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Report from Union College: Local Literary Wonders


Seven desks drawn into a circle, tea brewing in the background and books pulled out of every backpack. It is my turn to construct the quiz for the week so I hand it out and lean back, leaf through Plainsong and munch on an apple strudel. College classes can be confusing and stressful but this class is not. “Local Literary Wonders” is my lifeboat in a sea of science and math, a metaphorical breath of fresh air as I’m forehead-deep in verbatim memorization.

Once the last person puts down her pencil, we launch into discussion of our first book, Plainsong, written by Kent Haruf. “I couldn’t put in down, I already started on the next book,” confesses one student. “It took me a while to warm up to his writing style. Why doesn’t he use quotation marks in his dialogue?” adds another. We struggle with Mr. Blake’s question of whether there is such a thing as “Christian” literature. (What would qualify as a “Christian” book? Would it have to have the word “God” in it? If so, then the book of Esther is out.) We share the parts of Plainsong that surprised us, and listen as Mr. Blake explains the difference between “gratuitous” and “organic.” (Gratuitous narrative is violence, sexuality or language added to a story merely for shock factor. Organic narrative is necessary to the greater story arc, incorporated because it is important and authentic to the story.) 

In the following weeks we read Haruf’s Eventide (my personal favorite) and Benediction, books that cause us to ask how we can best draw close to the broken reality of our world. After finishing the last of Haruf’s books we gather around a conference telephone and talk to the author himself. We ask him questions about his characters — “Why do they feel like familiar neighbors?” — about his writing process, and tell him how refreshing it is to read his compassionate, raw, and character-driven stories.

Next, our class reads three non-fictional books by New York Times-bestselling author (and native Nebraskan) Mary Pipher. We start with Reviving Ophelia: Saving the Selves of Adolescent Girls, which completely captures the attention of our all-female class. We read The Middle of Everywhere and learn about the needs of the huge refugee population here in Lincoln, and finish with Pipher’s The Green Boat, an environmental book that teaches the best way to deal with grief or pain is to use it as motivation to take positive action. We gather for class at Mr. Blake’s home and meet with Mary Pipher around a table of hot, home-cooked food (haystacks, courtesy of Mrs. Blake), and Dr. Pipher quickly becomes one of my personal role models.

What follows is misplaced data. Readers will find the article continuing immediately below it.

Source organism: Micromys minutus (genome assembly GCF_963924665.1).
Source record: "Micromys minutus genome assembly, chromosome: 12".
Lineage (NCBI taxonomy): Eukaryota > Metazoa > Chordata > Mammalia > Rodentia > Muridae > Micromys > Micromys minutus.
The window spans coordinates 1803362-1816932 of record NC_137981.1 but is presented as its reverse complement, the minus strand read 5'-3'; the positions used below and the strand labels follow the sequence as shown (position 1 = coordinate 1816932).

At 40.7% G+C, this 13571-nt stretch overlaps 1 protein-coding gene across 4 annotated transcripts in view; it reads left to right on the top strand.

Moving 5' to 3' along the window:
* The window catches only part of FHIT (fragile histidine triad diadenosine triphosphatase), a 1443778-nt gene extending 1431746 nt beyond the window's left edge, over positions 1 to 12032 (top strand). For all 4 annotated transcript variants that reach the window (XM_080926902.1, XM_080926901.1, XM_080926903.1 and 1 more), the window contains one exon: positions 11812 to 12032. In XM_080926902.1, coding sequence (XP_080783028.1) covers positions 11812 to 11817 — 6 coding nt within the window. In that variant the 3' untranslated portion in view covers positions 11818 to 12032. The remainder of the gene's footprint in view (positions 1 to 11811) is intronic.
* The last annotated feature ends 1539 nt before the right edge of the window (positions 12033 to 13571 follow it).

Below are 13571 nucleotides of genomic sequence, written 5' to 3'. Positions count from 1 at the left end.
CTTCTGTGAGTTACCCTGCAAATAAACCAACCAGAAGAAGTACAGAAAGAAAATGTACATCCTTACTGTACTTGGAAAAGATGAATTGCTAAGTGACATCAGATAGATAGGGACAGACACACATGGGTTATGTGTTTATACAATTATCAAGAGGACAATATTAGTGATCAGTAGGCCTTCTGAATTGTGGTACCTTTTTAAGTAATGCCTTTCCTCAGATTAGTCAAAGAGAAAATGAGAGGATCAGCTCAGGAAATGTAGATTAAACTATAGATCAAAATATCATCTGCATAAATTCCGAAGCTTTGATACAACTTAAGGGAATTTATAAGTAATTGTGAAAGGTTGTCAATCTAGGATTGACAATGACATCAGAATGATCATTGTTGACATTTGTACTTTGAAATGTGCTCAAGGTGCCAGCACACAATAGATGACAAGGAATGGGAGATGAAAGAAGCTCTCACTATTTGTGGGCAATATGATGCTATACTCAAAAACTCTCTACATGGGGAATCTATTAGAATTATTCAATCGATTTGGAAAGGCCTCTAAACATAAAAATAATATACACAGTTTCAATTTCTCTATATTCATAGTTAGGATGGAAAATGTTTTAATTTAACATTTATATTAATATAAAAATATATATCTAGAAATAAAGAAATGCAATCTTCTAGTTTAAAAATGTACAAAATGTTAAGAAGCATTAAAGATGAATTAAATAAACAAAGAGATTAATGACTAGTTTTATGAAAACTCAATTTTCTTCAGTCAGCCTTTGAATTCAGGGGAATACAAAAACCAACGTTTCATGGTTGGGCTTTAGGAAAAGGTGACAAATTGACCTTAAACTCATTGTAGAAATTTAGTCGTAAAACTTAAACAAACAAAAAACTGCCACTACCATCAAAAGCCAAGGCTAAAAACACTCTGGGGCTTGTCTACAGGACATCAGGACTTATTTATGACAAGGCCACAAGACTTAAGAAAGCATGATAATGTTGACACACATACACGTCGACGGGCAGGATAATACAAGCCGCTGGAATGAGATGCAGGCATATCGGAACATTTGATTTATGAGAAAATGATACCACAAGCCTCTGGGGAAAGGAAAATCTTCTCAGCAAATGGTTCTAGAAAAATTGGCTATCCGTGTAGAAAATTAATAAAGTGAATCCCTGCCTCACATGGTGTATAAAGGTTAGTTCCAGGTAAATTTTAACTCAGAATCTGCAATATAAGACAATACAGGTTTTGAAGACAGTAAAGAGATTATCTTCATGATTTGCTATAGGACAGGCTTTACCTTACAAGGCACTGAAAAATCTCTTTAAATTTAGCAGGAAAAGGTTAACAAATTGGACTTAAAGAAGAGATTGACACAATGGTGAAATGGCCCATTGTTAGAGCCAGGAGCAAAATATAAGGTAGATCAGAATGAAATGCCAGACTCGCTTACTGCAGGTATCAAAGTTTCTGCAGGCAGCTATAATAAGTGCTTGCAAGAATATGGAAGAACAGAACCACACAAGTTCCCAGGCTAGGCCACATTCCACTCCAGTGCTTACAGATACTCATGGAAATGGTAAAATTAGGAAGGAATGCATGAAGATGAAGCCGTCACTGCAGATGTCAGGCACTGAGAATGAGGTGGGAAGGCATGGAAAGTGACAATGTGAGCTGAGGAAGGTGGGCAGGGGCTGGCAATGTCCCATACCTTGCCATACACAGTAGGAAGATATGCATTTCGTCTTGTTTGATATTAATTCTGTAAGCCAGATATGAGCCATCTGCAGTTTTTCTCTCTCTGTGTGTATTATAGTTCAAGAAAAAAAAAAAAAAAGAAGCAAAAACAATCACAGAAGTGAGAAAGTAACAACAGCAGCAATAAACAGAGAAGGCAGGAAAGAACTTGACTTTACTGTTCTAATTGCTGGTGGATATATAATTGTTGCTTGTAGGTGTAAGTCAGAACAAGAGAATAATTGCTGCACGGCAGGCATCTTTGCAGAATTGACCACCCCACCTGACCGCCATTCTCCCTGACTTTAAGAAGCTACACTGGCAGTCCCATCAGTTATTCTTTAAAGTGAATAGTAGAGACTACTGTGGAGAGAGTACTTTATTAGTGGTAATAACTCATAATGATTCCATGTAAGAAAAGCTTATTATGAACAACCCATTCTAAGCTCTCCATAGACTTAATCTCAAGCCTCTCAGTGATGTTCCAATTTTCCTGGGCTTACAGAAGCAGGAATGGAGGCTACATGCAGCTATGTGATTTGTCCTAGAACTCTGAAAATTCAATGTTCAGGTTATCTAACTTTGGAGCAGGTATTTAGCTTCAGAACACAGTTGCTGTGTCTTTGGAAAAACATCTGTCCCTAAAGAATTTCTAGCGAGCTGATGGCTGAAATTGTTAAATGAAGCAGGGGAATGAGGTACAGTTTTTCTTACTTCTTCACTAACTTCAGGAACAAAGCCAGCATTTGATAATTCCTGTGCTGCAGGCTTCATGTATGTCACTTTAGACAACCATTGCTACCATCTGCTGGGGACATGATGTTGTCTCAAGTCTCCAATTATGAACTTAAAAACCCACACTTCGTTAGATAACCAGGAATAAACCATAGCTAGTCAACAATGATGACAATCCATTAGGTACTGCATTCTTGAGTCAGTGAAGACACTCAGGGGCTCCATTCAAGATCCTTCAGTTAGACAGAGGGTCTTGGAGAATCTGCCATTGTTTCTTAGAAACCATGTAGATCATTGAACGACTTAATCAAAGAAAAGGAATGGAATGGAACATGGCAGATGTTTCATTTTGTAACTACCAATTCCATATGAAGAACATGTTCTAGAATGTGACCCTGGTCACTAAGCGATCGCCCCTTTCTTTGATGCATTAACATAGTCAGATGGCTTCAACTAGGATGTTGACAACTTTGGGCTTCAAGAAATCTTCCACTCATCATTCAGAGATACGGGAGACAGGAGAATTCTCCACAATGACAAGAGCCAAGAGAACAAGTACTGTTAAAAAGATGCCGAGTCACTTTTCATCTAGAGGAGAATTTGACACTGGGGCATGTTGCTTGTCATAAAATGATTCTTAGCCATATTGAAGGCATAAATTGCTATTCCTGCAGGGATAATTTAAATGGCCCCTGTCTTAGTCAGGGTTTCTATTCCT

We finish the semester with three books written by U.S. Poet Laureate Ted Kooser, covering a book a week, starting with Kooser’s Poetry Home Repair Manuel and then two of his compilations of poetry, Flying at Night and Delights and Shadows. As I read his poems I discover that Kooser is a master of metaphor. In an ordinary day he might see “a pipe that pierces the dam that holds back the universe” (Telescope), a “bright wire [that] rolls like a porpoise in and out of the calm blue sea of the cover” (A Spiral Notebook), or a tattooed old man at a garage sale, with a “heart gone soft and blue with stories” (Tattoo). His poems teach me the absolute necessity of slowing down to truly notice the world around me. For our final class we gather with Ted Kooser at a local Indian restaurant where he tells us his journey of becoming U.S. Poet Laureate and listens to poetry that our class has written.

Through a semester brimming with laughter and questions, our class grew into a community with a common theme. We became friends, learning together to live fully in the present, not an echo of the reckless, exhausted “you only live once” mantra but a reflection of the God who says, “Blessed are your eyes because they see.” I have become a better person and Christian as a result of Local Literary Wonders. Haruf inspired my imagination, Pipher called me to compassionate action, and Kooser challenged me to have eyes that see.

Sarah Ventura is a senior at Union College, pursing a degree in Exercise Science and Pre-Allied Health. She comes from a family of avid readers.

Top image: Class with Mary Pipher. 

Second image: Class with Ted Kooser.

Photos courtesy of the author.

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